New law designed to protect the most vulnerable mentally ill people came into force on Monday.
The Mental Capacity Act sets out how decisions should be made when people – including those diagnosed with severe mental health illness – are judged to lack ability to make a decision.
The law ushers in measures for patient-nominated people to make substitute decisions. Such decisions might relate to financial, residential and healthcare issues.
Advance directives, which record the wishes of people on their care and treatment while they have capacity and to be used if they lose capacity, now have legal status.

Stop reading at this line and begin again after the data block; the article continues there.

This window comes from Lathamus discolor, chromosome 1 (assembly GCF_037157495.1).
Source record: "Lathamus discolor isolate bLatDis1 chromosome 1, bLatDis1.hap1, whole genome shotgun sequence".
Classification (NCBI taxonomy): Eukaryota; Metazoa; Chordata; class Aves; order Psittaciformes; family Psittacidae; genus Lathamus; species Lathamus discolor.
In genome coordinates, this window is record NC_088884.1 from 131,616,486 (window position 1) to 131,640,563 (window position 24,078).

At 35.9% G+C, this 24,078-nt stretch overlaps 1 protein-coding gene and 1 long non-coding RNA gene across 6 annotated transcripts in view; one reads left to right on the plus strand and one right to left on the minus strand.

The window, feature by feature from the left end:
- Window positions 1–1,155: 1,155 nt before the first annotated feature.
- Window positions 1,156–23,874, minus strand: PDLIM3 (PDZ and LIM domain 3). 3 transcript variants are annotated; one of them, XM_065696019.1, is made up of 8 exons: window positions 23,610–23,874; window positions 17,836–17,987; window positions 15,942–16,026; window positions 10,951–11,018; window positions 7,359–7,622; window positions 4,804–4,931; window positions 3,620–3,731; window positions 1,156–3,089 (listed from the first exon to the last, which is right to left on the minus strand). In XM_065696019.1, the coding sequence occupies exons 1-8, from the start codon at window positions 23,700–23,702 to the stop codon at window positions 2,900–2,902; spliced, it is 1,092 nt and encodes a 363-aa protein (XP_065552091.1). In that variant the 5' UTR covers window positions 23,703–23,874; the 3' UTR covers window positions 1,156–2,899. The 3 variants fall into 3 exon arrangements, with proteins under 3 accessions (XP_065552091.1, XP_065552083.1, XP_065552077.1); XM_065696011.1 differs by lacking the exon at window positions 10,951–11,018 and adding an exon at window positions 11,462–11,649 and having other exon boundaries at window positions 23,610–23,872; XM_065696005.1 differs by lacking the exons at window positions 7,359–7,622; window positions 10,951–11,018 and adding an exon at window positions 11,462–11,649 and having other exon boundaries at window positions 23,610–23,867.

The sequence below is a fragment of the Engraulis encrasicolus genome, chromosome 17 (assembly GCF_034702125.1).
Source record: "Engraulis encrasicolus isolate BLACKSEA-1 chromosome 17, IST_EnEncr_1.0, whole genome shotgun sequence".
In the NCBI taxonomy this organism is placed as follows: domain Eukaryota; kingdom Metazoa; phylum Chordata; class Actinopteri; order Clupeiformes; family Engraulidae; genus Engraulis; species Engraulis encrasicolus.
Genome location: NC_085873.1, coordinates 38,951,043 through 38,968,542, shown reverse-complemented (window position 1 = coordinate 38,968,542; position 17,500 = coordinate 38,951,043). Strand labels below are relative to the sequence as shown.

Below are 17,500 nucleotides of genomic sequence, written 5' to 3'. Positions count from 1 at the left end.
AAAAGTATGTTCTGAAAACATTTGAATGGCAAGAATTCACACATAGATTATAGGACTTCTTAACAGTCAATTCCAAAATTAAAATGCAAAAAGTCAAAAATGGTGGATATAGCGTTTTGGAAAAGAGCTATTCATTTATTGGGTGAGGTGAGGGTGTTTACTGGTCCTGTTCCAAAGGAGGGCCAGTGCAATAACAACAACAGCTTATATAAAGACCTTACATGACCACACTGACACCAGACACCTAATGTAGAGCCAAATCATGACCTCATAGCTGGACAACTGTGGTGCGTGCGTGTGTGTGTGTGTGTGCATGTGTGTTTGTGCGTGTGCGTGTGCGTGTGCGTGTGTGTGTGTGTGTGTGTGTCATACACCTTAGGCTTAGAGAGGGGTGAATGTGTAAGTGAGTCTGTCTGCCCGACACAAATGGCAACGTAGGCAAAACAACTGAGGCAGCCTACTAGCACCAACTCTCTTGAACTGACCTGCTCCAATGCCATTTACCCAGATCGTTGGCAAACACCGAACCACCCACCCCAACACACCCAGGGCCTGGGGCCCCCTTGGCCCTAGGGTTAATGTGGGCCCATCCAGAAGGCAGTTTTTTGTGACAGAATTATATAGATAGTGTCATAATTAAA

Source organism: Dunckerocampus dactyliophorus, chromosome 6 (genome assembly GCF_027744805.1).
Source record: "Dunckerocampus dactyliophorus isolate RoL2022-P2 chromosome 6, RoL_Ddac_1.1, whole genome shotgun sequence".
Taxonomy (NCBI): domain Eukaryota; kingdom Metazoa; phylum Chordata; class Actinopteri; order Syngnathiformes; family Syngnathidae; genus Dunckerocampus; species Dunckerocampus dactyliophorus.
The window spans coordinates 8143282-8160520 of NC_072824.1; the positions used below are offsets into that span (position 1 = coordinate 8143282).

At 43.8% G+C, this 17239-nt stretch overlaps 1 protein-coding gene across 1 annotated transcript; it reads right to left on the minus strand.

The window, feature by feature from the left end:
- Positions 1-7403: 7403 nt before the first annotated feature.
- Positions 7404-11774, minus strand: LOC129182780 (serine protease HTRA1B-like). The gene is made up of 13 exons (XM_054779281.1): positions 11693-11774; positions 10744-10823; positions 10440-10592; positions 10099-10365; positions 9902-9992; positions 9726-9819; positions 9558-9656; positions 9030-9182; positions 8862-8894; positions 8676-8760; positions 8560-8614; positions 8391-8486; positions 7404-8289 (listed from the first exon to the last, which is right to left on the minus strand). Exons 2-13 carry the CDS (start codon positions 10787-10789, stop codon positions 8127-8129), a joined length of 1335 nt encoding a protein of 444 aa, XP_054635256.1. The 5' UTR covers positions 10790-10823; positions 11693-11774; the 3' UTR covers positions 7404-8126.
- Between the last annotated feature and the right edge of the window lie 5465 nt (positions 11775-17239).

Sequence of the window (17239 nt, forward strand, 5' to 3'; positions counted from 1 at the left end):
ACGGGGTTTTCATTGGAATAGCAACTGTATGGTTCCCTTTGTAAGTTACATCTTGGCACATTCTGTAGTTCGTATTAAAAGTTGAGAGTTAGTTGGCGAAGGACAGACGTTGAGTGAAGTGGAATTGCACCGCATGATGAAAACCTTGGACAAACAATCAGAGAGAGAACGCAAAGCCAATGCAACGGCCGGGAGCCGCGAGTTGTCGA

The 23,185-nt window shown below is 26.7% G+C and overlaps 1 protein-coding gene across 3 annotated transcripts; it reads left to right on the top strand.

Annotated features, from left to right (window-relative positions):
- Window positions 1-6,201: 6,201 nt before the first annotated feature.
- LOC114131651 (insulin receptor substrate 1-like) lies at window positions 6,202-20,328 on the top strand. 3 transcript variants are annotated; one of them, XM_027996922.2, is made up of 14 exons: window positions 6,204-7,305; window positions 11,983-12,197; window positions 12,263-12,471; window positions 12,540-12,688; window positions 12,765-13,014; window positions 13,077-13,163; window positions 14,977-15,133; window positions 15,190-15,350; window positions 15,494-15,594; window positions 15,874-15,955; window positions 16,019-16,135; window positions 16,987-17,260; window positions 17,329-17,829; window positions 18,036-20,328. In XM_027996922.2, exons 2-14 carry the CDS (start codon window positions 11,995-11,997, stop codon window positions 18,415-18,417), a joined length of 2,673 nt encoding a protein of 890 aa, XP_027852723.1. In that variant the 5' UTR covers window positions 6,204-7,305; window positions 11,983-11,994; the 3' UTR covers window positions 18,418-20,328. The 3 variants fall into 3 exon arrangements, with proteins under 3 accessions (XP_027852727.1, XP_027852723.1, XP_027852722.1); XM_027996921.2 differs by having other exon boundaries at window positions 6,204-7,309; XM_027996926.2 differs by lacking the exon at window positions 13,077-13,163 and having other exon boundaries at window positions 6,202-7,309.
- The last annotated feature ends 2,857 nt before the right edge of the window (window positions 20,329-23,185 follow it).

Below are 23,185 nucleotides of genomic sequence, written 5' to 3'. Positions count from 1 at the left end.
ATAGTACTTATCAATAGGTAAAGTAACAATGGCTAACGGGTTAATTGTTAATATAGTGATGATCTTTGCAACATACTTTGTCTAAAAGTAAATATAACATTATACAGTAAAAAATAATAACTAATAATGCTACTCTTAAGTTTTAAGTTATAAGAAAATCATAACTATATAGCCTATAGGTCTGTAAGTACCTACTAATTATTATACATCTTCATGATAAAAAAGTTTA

Advance directives will not, however, apply to treatment given to patients sectioned under the Mental Health Act
An Independent Mental Capacity Advocacy service will provide advocates to represent the most vulnerable people in major welfare decisions.
Chief executive of the mental health charity Mind, Paul Farmer, said: “This act gives people with mental health problems more control over their lives, so that they can choose how they are treated if they are unable to make decisions in the future.
“It allows them to choose trusted loved ones to make decisions in their best interests, and empowers them to make choices from dealing with their finances to their day-to-day care.
“Advocacy services will give a voice to some of the most isolated people. Most importantly, it gives people the legal backing to ensure their rights are protected.”